I viewed that as an abandonment of the objection, and it is unlikely that any error is preserved in that situation unless it can be viewed as plain error, which is not the usual case.

1. Draft a clear petition or responsive pleadings that properly states your cause of action or response.
2. Schedule case management conference as often as you need to discuss important issues, address discovery disputes, establish deadlines, etc.
3. Complete your discovery on time, as early as practical. Be ethical in conducting your discovery.
4. Narrow the issues before trial.
5. Take up as many issues as possible prior to the day that the trial is scheduled to begin.
6. Make clear and concise arguments
7. Present legal authority for your position, most effectively done with one or two statutes or cases that focus precisely on the issue at hand.
8. Be civil at all times. Follow the Tenets of Professional Courtesy.
9. Be timely.
10. Make a complete record when referring to documents, exhibits, people, etc. The Judge does not know the case intimately like you do. Help the Judge in making the record. The result will be that the Judge is more likely to understand your case, and will then be more likely to see it your way when the facts and the law are with you.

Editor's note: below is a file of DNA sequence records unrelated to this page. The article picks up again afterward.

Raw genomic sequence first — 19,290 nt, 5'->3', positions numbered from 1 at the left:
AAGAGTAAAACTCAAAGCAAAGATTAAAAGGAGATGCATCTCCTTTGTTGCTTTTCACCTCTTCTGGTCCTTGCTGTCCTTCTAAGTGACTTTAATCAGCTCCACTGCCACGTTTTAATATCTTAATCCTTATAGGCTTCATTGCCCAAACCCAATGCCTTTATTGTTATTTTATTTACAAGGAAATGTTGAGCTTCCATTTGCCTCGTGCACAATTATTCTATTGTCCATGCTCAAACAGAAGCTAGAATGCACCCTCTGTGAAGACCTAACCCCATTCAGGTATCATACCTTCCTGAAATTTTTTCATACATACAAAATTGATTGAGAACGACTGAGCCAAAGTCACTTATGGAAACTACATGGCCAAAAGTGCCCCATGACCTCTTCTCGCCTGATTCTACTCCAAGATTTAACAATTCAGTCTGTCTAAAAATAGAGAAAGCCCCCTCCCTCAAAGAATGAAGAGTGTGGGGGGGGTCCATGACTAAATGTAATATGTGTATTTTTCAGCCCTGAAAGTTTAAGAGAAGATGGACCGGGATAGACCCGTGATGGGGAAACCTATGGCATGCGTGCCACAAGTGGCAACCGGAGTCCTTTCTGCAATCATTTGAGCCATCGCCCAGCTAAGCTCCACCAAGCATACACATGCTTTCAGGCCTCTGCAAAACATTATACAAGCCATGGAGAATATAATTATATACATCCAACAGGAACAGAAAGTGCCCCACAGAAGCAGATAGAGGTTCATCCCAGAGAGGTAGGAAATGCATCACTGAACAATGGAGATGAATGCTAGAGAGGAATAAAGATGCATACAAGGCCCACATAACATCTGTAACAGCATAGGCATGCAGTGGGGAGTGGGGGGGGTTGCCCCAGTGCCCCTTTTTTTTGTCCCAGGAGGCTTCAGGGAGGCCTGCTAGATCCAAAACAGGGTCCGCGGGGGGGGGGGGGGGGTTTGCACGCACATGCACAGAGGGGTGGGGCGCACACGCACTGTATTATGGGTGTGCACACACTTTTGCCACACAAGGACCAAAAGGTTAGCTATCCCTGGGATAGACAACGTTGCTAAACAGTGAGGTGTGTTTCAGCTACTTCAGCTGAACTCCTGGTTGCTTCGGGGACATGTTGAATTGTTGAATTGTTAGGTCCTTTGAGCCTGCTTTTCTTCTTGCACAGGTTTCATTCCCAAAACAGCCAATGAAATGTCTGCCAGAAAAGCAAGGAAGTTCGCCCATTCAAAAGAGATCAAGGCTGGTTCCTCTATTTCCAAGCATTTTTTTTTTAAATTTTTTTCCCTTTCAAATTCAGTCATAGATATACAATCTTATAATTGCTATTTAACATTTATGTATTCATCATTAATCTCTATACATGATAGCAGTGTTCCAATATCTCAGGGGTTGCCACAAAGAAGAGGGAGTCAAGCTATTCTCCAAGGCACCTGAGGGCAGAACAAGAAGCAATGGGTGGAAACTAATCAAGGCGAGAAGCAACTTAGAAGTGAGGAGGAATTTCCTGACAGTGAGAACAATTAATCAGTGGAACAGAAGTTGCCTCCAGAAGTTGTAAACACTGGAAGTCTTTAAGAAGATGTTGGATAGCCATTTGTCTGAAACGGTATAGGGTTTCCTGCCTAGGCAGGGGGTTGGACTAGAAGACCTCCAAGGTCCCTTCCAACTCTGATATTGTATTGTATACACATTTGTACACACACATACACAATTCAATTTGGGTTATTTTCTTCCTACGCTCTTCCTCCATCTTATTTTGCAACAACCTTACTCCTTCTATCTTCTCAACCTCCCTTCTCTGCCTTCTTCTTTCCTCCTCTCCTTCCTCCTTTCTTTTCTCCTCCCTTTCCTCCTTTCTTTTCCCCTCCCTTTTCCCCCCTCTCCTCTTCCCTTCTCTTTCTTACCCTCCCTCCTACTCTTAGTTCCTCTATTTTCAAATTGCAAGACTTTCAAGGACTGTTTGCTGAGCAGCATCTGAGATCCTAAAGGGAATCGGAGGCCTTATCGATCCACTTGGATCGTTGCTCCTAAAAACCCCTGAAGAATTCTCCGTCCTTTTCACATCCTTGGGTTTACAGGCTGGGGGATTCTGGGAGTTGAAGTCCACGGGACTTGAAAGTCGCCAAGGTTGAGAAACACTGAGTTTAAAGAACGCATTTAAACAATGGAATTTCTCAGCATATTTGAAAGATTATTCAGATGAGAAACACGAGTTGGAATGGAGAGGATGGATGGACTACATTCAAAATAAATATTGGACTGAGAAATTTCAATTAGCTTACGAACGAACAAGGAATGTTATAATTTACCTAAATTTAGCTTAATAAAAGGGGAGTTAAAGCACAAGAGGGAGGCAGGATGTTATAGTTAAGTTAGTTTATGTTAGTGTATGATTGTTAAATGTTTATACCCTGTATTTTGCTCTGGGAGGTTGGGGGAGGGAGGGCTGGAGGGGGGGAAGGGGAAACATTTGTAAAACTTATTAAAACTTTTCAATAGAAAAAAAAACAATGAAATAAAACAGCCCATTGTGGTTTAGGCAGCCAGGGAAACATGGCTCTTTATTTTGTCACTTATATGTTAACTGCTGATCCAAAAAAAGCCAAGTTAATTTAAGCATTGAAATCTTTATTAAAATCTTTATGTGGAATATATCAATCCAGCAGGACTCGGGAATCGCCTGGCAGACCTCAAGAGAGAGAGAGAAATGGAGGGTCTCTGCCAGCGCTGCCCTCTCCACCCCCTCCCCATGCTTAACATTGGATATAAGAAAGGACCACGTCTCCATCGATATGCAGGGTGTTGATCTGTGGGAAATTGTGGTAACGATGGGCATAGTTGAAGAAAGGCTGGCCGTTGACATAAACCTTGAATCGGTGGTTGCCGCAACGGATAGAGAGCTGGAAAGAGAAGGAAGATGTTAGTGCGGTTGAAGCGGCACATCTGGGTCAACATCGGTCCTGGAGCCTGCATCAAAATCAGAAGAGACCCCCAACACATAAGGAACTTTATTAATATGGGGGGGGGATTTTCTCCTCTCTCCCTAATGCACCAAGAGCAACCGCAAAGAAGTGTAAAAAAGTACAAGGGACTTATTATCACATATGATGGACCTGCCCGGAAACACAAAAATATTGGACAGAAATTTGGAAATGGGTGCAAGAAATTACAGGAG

The Sunshine Law requires each public governmental body to appoint a custodian of its records and, upon request, make available the custodian's identity and location. The statutory provision is Section 610.023, which reads:

§ 610.023. Records of governmental bodies to be in care of custodian, duties -- records may be copied but not removed, exception, procedure -- denial of access, procedure

1. Each public governmental body is to appoint a custodian who is to be responsible for the maintenance of that body's records. The identity and location of a public governmental body's custodian is to be made available upon request.

2. Each public governmental body shall make available for inspection and copying by the public of that body's public records. No person shall remove original public records from the office of a public governmental body or its custodian without written permission of the designated custodian. No public governmental body shall, after August 28, 1998, grant to any person or entity, whether by contract, license or otherwise, the exclusive right to access and disseminate any public record unless the granting of such right is necessary to facilitate coordination with, or uniformity among, industry regulators having similar authority.